Avery Bradley made the decision to put his family ahead of his job, and that’s commendable. There are things that are more important than basketball, after all.
As a result, he won’t be joining the Los Angeles Lakers at Walt Disney World in Orlando, Florida, where they will hope to bring home the franchise’s 17th NBA championship.
Family comes first, but while we can empathize with Bradley’s decision, that doesn’t mean winning without him will be easy.
On the surface, it would appear that losing Bradley, while not ideal, is merely a flesh wound for the purple and gold behemoth that sits atop the NBA’s Western Conference. After all, Los Angeles has already shown they can succeed without Bradley, going 13-1 while he recovered from a leg injury.
They have Kentavious Caldwell-Pope, the team’s best shooter, who can slide into the starting lineup. And Alex Caruso is deserving of more minutes off the bench. Danny Green can bump his minutes up a bit.
Add in new-Laker Dion Waiters, a dash of Rajon Rondo, maybe even a little Quinn Cook, and the ability to sign a player to replace Bradley, with JR Smith a likely candidate and everything should turn out just fine, right?
Not so fast. Sometimes, things that sound great turn out to be anything but when you actually dig into it, like Cheez-It Pizza (a real thing) or “X:Men Origins: Wolverine” (also unfortunately real).
In terms of simply replacing Bradley’s minutes, the Lakers have the guard position covered. However, there isn’t a candidate on the roster or the free-agent market that can do what Bradley does on the defensive end of the floor, and that’s where the Lakers will need to excel in the playoffs.
Caldwell-Pope, the odds-on favorite to take Bradley’s spot in the starting lineup, has provided plenty for Los Angeles with his floor spacing this season. He’s hitting 39% from deep, feasting on the open looks that come from playing alongside LeBron James and Anthony Davis.
He also has a reputation as a solid defender, but that largely followed him from his time years ago with the Detroit Pistons. This season, he has posted one of the poorest defensive ratings on the team, sitting only a sliver above Rajon Rondo, who is 34 years old and would struggle to stay in front of the folding chair that Yi Jianlian courageously battled against (look it up, kids).
Caldwell-Pope’s offense has largely made up for his defensive woes this season, and frankly, he hasn’t been put into a position to succeed there. At 6’5,” Caldwell-Pope has been consistently asked to defend big wing players like Paul George.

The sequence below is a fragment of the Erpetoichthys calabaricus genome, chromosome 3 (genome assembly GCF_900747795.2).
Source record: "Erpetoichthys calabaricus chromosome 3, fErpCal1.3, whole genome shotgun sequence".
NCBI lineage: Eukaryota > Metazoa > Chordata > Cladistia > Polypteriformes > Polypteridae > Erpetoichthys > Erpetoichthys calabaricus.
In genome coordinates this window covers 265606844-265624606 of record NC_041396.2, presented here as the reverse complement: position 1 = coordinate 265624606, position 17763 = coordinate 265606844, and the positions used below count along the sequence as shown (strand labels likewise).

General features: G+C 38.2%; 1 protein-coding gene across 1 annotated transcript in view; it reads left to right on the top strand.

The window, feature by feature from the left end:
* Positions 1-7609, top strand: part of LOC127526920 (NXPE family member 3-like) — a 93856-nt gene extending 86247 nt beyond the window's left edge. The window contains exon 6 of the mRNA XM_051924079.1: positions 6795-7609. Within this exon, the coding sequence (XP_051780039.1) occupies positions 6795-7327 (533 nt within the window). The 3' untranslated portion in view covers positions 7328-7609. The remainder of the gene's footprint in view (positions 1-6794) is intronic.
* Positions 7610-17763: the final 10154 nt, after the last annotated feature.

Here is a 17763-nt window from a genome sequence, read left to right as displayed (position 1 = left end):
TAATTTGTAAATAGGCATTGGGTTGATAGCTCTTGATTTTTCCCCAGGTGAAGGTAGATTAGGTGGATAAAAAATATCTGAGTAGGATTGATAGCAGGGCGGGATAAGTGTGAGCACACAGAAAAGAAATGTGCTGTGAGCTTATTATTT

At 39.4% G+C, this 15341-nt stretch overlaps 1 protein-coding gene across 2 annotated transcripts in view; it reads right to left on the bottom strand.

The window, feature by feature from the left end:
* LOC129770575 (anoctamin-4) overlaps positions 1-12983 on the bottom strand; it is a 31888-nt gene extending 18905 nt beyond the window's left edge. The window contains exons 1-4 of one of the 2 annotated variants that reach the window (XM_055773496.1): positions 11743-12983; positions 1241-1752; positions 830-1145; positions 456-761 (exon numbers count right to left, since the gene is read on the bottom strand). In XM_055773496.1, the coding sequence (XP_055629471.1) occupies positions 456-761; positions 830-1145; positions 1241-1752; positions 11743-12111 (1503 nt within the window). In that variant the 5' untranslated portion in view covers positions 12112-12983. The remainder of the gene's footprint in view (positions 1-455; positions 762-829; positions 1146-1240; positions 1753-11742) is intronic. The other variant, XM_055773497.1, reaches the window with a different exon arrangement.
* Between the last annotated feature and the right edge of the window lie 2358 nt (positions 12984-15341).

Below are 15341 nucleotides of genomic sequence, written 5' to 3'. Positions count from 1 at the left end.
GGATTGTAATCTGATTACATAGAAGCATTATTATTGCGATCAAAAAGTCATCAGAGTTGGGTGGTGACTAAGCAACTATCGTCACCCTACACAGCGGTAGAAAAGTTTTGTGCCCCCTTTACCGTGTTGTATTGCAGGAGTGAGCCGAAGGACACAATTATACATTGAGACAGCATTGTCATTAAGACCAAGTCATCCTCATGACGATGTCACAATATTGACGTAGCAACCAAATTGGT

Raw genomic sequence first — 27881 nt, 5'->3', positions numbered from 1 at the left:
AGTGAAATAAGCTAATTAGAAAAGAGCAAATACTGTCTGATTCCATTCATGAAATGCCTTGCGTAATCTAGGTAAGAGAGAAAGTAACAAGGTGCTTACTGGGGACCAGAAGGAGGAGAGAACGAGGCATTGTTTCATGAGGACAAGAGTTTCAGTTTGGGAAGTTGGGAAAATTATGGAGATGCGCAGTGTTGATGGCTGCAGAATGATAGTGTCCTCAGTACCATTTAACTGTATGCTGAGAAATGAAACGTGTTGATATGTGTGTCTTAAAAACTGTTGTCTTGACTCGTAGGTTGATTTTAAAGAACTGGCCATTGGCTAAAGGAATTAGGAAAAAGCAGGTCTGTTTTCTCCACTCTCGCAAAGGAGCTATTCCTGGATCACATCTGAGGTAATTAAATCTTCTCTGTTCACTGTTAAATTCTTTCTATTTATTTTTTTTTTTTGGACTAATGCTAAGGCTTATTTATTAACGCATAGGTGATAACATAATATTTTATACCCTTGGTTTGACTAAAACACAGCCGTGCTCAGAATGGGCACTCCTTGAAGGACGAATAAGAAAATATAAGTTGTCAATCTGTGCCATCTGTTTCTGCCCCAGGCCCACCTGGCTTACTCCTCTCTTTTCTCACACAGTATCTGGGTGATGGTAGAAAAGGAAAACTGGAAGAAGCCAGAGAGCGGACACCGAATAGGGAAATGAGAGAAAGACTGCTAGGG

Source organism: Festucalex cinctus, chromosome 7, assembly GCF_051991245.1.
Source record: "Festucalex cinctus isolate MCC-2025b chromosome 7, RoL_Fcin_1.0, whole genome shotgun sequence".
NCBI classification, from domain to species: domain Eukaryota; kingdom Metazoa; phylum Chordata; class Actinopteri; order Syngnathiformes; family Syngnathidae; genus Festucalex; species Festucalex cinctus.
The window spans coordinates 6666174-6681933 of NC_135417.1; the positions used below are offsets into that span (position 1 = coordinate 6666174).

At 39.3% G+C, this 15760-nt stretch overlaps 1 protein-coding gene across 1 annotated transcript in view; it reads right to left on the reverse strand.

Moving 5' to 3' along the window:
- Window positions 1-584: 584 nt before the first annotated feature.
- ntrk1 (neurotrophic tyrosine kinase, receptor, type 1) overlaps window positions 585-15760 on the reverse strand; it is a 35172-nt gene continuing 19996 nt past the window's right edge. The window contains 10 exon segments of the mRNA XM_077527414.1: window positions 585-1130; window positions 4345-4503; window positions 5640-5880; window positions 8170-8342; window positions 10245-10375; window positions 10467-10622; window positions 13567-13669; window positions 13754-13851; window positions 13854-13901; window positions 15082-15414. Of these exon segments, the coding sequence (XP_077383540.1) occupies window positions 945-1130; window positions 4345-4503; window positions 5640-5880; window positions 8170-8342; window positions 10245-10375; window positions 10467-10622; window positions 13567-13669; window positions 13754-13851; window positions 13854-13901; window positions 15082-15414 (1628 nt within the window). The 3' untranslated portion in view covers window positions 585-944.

The Lakers haven’t had many wing defenders with size to turn to this season, which has put Caldwell-Pope into no-win matchups that magnify his defensive shortcomings.
Still, the bottom line is that when the Lakers have replaced Bradley with Caldwell-Pope in their starting five, their defense has suffered. The starters see their opponent’s field goal percentage increase from 43.7% to 48.4%, their three-point shooting go from 35.3% to a whopping 42.9%, and points given up per 100 possessions jump from 102.2 to 114.3.
Those are huge differences, summed up by a defensive rating drop from 101.4 with Bradley to 113.6 with Caldwell-Pope. He does indeed improve the offense compared to Bradley, but only enough to bump the starter’s offensive rating by about 3 points, not nearly enough to offset the defensive nose dive.
On the plus side, it’s possible that with Bradley out for the season, Lakers head coach Frank Vogel can scheme around Caldwell-Pope in order to minimize the defensive decline. While he isn’t the pest that Bradley is, Caldwell-Pope isn’t quite as bad as the numbers make him out to be.
Caruso has also rated as a Bradley-level defender on the season, so perhaps boosting his minutes significantly, even if he doesn’t start, can help bridge the gap. In fact, if anyone is going to slide in and save the day, it may very well wind up being Caruso. But on his first full NBA contract and with no playoff experience to speak of, it may not be fair to ask that of him.
Bradley brought so much energy to the defensive end of the floor; which in turn spread to the rest of the team. With the Lakers potentially having guards like Damian Lillard, C.J. McCollum, James Harden, Russell Westbrook, Donovan Mitchell, Chris Paul, and more standing in their way, Bradley’s absence is going to be noticeable.
The Lakers still have the best tandem in basketball with James and Davis. They have a veteran supporting cast that knows what it takes to win, and the bodies at Bradley’s position to fill in.
But don’t think for a second that losing Bradley isn’t a big deal or something that can simply be compensated for by the next man up. This is a stinging blow for the Lakers.
The question now is can they still find a way to get the job done?
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